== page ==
The Short Version: We refuse to use a product that is not biodegradable (doesn’t break down after a certain point). Furthermore, as plastic is composed of major toxic pollutants, it has the potential to cause significant harm to the environment in the form of air, water, and land pollution
The (Very) Long Version: Making the choice to switch from plastic to glass packaging may seem like an obvious one. Plastic has, in many respects quite rightly, earned itself a bad reputation, and is increasingly seen as a material that we must move away from at all costs.
1) Plastic is made from oil
Little more needs to be said on this point – it is clear that ceasing all use of fossil fuels imminently is essential.
However, glass is made from sand dredged from river and ocean beds, which decimates habitats and disrupts marine ecosystems.
Plastic leaches toxic chemicals into the contents of the bottle, then again into the earth/air as it degrades/is incinerated, and off-gasses throughout its entire life cycle. Plastic also degrades into microplastics, which are yet another major issue that we have to face.
Glass is non-reactive and non-porous, leaching no chemicals into what is contained within it, or into the earth/air.
Plastic can only be recycled a few times, as each time it is recycled it degrades, and so really is only able to be downcycled before ultimately becoming a waste product.
Glass can be reused, and then recycled indefinitely back into the same quality bottle as it was before.
4) Recycling rates
The average recycling rate for plastic in the UK is 59%.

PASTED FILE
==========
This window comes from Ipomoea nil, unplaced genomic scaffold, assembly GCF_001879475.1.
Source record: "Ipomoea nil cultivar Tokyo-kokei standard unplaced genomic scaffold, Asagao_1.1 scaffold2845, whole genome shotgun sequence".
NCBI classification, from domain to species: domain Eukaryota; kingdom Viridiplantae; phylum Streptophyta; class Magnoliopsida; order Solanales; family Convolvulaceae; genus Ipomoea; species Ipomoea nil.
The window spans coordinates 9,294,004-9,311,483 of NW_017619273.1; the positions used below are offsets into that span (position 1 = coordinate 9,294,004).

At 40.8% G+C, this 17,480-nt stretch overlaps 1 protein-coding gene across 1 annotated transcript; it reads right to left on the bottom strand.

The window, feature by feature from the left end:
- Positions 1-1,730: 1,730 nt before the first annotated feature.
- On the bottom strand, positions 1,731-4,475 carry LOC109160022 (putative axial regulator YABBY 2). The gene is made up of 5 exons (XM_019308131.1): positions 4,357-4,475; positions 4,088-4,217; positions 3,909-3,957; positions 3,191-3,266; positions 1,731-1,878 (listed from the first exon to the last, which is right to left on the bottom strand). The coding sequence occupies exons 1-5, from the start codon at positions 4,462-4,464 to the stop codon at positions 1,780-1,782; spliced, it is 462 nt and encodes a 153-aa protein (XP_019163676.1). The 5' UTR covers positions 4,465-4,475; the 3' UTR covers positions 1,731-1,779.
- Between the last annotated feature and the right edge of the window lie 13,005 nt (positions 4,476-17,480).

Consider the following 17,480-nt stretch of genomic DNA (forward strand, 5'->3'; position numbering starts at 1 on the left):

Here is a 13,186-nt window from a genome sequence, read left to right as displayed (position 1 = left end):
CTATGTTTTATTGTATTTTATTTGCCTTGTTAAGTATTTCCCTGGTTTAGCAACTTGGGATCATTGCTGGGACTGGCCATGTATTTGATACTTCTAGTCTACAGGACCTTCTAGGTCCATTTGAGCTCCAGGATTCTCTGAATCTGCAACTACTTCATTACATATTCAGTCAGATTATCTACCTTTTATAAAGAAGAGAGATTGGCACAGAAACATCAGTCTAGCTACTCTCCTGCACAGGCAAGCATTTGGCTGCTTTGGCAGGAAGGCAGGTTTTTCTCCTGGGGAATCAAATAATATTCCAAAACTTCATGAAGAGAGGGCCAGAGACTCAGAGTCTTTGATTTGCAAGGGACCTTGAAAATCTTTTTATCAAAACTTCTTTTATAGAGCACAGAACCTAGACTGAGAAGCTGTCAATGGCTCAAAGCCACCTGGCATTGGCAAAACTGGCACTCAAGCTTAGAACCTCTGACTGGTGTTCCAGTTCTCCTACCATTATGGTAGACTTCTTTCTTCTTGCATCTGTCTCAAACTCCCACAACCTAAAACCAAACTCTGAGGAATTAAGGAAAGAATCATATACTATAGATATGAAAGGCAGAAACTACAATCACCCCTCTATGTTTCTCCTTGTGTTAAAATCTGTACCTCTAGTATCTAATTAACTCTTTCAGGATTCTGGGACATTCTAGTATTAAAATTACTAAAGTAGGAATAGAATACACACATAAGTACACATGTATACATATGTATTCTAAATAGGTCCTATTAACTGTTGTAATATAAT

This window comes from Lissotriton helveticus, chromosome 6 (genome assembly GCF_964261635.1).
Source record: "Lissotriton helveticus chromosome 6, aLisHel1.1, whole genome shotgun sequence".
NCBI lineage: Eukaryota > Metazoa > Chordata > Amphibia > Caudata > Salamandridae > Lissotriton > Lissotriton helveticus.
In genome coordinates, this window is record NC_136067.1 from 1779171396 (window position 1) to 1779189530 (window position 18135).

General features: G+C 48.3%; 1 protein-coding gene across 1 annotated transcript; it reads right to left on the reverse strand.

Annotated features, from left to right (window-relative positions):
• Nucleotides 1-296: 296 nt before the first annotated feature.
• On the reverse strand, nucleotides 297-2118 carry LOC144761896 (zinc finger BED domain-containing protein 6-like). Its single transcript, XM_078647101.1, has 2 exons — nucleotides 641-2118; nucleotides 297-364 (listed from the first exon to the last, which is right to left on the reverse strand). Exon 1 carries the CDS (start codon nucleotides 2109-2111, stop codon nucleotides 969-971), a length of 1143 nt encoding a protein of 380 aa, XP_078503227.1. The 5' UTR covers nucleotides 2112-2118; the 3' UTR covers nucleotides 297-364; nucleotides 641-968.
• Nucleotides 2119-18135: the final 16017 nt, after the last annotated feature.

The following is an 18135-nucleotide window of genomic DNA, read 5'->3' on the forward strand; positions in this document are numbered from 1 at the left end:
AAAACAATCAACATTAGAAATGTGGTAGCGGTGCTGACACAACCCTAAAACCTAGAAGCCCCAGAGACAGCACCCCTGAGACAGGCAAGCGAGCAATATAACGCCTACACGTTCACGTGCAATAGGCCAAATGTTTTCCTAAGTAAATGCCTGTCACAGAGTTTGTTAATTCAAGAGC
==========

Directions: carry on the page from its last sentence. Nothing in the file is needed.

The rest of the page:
The rate for glass is 76.5% making is significantly more likely to actually be recycled when it isn’t able to be reused
6) Psychological/behavioural impact
A survey carried out by YouGov concluded that a large percentage of the British public have feelings of guilt around using single use plastic, which is motivating them to actively seek out more sustainable alternatives.
We have found that as this switch is made, and awareness of different purchasing options and their impacts increases, this tends to have a domino effect within people’s lives, influencing the quality of their choices overall.
7) Impact of payload on fuel consumption
Probably the most compelling argument in support of the use of plastic over glass is the simple fact that glass is so much heavier, and therefore uses so much more fuel to transport it when compared with plastic. A full 1L bottle of our Plantmilk is, for example, approx. 30% heavier than a Tetrapak alternative.
A Massachusetts Institute of Technology study estimates that vehicle weight reductions of 35% could reduce fuel consumption by 12 to 20%;
However, we use an electric van powered by renewable energy for our local deliveries. As EV tech advances, battery and electrical components become more efficient and less impactful, we will switch to a fully electric fleet for all wholesale and home deliveries, which will mitigate to a large
extent the payload/fuel consumption issue.
In conclusion, it seems that a lot of the impact made by packaging materials on the whole is dependent on our interaction with them, rather than the materials themselves. It is our intention to create the opportunity for our customers to engage in a movement towards truly sustainable, and regenerative Plantmilk production and purchasing.
After considering all of the factors, we feel that glass is, at present, the best packaging option for us to achieve this. Glass carries with it the potential for responsible, repeated use, whilst plastic bottles and Tetrapaks are, at best, only ever able to be recycled a few times, don’t lend themselves well to reuse, and are far more toxic to us and to the environment.